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In Divorce And Other Family Law Matters

Understand the purpose of joint, parallel and sole custody

On Behalf of | May 9, 2024 | Child Custody |

Parenting after a divorce can be eased with a custody arrangement. A custody arrangement can determine how involved parents are in their children’s lives. 

There are several child custody arrangements, including joint and sole custody and parallel parenting. Here is what you should know about each:

Making parenting decisions together

Parents can share custody under a joint custody or co-parenting arrangement. It is often believed that co-parenting serves a child’s best interests. Co-parents can work closely with each other to decide on major matters related to their children, such as where a child will go to school, if they have a religious upbringing or how their health concerns are addressed. Parents may agree to a joint custody arrangement because that means both parents are still involved in their child’s life and are responsible for providing for their needs.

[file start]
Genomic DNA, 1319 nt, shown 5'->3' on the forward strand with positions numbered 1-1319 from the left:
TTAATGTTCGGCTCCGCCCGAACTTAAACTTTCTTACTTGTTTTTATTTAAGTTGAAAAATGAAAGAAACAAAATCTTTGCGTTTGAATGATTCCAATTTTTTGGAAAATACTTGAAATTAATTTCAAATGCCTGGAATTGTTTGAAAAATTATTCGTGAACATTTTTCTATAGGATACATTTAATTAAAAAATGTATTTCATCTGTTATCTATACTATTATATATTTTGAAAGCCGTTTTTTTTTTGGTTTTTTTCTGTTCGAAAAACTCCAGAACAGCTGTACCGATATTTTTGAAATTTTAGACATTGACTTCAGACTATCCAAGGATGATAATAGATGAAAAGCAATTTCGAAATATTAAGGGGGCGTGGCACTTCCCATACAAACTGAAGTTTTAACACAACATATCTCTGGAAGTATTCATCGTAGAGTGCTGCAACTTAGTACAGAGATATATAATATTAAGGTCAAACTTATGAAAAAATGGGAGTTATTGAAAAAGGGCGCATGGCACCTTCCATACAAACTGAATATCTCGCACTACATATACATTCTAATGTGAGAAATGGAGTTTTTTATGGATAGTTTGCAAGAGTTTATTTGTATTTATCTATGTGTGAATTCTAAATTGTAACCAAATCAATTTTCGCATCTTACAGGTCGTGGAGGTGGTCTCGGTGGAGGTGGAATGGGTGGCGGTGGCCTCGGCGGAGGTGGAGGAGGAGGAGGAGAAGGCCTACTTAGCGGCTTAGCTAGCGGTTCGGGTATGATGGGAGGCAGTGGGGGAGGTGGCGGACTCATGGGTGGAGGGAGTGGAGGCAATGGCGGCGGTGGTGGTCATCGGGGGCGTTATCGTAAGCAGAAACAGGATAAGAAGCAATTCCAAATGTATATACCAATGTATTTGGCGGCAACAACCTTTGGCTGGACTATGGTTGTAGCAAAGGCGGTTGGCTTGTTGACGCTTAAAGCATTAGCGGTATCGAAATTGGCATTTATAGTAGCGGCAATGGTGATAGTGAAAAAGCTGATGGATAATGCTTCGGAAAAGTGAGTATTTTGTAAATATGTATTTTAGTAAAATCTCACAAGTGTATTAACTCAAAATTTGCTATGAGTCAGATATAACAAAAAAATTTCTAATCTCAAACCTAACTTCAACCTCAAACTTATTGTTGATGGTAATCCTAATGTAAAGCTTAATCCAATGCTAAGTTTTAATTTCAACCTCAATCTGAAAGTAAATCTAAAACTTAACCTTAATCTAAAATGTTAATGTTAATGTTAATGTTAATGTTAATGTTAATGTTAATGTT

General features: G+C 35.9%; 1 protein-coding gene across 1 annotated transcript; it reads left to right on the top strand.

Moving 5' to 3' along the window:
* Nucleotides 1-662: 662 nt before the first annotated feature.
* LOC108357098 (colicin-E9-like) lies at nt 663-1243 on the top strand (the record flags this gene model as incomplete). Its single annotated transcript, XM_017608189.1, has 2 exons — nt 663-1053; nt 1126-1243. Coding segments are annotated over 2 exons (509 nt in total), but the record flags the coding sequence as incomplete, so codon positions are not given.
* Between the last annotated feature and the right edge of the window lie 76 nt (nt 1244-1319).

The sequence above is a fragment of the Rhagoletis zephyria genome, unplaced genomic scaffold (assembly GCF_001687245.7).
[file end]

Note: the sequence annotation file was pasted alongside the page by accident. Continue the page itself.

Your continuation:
Joint custody with limitations

Joint custody does not always work. This can depend on what caused a divorce and how parents communicate. If parents frequently fight about decisions, a better option might be parallel parenting. Parallel parenting allows both parents to be involved in their child’s life. However, parents can limit how often they communicate with each other and broaden how much autonomy they are given. 

Making parenting decisions alone

If a parent is unfit to raise a child because of extreme substance use, physical abuse or neglect, one parent may fight for sole custody. Sole custody can give one parent the right to raise their child without any input or participation from their child’s other parent. In some cases, the other parent is given some visitation rights so they can still be involved in their child’s life. 

Parents can reach out for legal help to learn about their options.